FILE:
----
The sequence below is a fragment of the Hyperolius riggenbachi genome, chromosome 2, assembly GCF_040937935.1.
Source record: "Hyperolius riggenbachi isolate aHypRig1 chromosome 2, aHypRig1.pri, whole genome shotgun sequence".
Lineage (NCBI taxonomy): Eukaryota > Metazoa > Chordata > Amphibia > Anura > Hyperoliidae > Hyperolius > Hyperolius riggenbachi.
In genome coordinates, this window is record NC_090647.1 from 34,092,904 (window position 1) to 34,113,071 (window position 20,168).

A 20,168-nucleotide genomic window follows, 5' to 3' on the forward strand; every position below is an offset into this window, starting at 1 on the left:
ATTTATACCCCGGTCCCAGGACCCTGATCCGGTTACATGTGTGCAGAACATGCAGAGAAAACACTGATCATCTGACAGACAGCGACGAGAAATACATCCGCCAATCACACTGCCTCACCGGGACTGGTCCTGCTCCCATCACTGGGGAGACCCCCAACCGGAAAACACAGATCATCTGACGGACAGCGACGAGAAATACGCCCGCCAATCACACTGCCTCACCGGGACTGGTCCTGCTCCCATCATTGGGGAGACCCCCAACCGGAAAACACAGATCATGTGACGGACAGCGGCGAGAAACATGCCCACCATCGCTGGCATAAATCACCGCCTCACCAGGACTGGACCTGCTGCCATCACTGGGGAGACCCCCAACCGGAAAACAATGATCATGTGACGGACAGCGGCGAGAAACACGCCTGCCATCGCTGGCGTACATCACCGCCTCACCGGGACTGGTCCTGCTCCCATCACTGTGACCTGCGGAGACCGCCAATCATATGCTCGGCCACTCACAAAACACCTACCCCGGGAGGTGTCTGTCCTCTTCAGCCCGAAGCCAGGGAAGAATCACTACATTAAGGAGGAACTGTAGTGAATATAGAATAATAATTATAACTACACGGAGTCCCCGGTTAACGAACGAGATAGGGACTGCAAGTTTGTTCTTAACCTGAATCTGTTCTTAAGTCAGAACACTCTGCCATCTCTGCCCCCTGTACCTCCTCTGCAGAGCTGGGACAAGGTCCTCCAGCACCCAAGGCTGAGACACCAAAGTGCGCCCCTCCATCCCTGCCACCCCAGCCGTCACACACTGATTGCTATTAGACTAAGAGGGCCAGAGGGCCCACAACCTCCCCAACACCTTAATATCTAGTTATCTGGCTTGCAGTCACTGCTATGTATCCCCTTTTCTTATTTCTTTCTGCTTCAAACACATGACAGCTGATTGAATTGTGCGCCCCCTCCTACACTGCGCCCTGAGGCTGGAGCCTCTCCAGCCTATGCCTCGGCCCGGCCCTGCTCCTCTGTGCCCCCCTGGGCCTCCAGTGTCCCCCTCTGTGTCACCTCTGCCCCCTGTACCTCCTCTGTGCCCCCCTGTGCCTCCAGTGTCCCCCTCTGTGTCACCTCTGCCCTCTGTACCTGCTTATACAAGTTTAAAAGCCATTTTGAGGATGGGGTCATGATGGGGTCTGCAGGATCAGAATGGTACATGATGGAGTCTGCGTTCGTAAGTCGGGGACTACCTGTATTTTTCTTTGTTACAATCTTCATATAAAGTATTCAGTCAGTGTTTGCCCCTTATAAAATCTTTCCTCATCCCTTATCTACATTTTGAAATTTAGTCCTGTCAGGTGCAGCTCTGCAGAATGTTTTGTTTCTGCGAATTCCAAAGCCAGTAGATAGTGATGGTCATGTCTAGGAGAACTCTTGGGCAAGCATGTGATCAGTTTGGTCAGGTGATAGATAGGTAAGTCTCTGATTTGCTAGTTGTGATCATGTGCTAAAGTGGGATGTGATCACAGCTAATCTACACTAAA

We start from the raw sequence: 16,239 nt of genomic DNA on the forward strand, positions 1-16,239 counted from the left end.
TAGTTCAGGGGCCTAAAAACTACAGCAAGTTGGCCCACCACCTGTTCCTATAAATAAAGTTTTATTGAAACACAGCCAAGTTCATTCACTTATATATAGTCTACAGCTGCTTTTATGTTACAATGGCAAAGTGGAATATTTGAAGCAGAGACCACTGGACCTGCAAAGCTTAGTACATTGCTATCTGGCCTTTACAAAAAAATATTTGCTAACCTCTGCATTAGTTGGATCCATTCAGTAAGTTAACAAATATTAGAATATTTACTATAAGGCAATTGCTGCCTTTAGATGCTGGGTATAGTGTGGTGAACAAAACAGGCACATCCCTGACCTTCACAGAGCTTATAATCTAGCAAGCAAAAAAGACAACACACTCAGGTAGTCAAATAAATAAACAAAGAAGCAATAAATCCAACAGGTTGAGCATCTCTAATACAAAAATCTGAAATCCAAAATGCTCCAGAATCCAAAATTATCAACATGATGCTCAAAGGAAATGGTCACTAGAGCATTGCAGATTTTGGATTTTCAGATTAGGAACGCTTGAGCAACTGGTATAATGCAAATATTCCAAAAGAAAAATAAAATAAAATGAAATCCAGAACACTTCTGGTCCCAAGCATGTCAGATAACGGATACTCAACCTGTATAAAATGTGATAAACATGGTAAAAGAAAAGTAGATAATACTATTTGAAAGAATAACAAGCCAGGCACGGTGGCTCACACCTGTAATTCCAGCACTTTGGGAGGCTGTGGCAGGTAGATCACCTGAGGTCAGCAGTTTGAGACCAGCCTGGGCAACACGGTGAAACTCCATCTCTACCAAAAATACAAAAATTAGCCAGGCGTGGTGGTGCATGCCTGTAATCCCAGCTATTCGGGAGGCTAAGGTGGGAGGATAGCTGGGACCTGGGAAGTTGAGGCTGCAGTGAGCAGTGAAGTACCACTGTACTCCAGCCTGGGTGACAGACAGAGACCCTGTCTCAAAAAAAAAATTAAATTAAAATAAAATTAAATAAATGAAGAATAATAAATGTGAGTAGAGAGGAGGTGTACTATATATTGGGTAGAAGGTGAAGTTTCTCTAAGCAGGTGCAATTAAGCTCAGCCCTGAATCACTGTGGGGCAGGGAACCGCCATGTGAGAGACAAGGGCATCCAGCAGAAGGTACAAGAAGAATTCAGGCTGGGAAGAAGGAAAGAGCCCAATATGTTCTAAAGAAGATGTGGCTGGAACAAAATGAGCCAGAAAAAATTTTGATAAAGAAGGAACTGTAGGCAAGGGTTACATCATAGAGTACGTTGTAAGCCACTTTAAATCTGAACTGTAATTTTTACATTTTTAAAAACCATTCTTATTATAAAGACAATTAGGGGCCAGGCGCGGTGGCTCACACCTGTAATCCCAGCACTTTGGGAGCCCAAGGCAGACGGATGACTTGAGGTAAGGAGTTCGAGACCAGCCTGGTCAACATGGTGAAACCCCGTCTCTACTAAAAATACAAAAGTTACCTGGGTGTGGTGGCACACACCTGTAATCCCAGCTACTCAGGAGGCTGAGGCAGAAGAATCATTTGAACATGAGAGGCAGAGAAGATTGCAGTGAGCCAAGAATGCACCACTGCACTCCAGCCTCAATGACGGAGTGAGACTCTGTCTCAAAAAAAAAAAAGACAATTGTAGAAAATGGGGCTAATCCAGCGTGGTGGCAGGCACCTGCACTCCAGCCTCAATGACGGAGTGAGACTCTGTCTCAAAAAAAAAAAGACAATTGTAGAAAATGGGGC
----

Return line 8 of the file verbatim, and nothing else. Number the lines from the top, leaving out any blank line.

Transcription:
TAGTTCAGGGGCCTAAAAACTACAGCAAGTTGGCCCACCACCTGTTCCTATAAATAAAGTTTTATTGAAACACAGCCAAGTTCATTCACTTATATATAGTCTACAGCTGCTTTTATGTTACAATGGCAAAGTGGAATATTTGAAGCAGAGACCACTGGACCTGCAAAGCTTAGTACATTGCTATCTGGCCTTTACAAAAAAATATTTGCTAACCTCTGCATTAGTTGGATCCATTCAGTAAGTTAACAAATATTAGAATATTTACTATAAGGCAATTGCTGCCTTTAGATGCTGGGTATAGTGTGGTGAACAAAACAGGCACATCCCTGACCTTCACAGAGCTTATAATCTAGCAAGCAAAAAAGACAACACACTCAGGTAGTCAAATAAATAAACAAAGAAGCAATAAATCCAACAGGTTGAGCATCTCTAATACAAAAATCTGAAATCCAAAATGCTCCAGAATCCAAAATTATCAACATGATGCTCAAAGGAAATGGTCACTAGAGCATTGCAGATTTTGGATTTTCAGATTAGGAACGCTTGAGCAACTGGTATAATGCAAATATTCCAAAAGAAAAATAAAATAAAATGAAATCCAGAACACTTCTGGTCCCAAGCATGTCAGATAACGGATACTCAACCTGTATAAAATGTGATAAACATGGTAAAAGAAAAGTAGATAATACTATTTGAAAGAATAACAAGCCAGGCACGGTGGCTCACACCTGTAATTCCAGCACTTTGGGAGGCTGTGGCAGGTAGATCACCTGAGGTCAGCAGTTTGAGACCAGCCTGGGCAACACGGTGAAACTCCATCTCTACCAAAAATACAAAAATTAGCCAGGCGTGGTGGTGCATGCCTGTAATCCCAGCTATTCGGGAGGCTAAGGTGGGAGGATAGCTGGGACCTGGGAAGTTGAGGCTGCAGTGAGCAGTGAAGTACCACTGTACTCCAGCCTGGGTGACAGACAGAGACCCTGTCTCAAAAAAAAAATTAAATTAAAATAAAATTAAATAAATGAAGAATAATAAATGTGAGTAGAGAGGAGGTGTACTATATATTGGGTAGAAGGTGAAGTTTCTCTAAGCAGGTGCAATTAAGCTCAGCCCTGAATCACTGTGGGGCAGGGAACCGCCATGTGAGAGACAAGGGCATCCAGCAGAAGGTACAAGAAGAATTCAGGCTGGGAAGAAGGAAAGAGCCCAATATGTTCTAAAGAAGATGTGGCTGGAACAAAATGAGCCAGAAAAAATTTTGATAAAGAAGGAACTGTAGGCAAGGGTTACATCATAGAGTACGTTGTAAGCCACTTTAAATCTGAACTGTAATTTTTACATTTTTAAAAACCATTCTTATTATAAAGACAATTAGGGGCCAGGCGCGGTGGCTCACACCTGTAATCCCAGCACTTTGGGAGCCCAAGGCAGACGGATGACTTGAGGTAAGGAGTTCGAGACCAGCCTGGTCAACATGGTGAAACCCCGTCTCTACTAAAAATACAAAAGTTACCTGGGTGTGGTGGCACACACCTGTAATCCCAGCTACTCAGGAGGCTGAGGCAGAAGAATCATTTGAACATGAGAGGCAGAGAAGATTGCAGTGAGCCAAGAATGCACCACTGCACTCCAGCCTCAATGACGGAGTGAGACTCTGTCTCAAAAAAAAAAAAGACAATTGTAGAAAATGGGGCTAATCCAGCGTGGTGGCAGGCACCTGCACTCCAGCCTCAATGACGGAGTGAGACTCTGTCTCAAAAAAAAAAAGACAATTGTAGAAAATGGGGC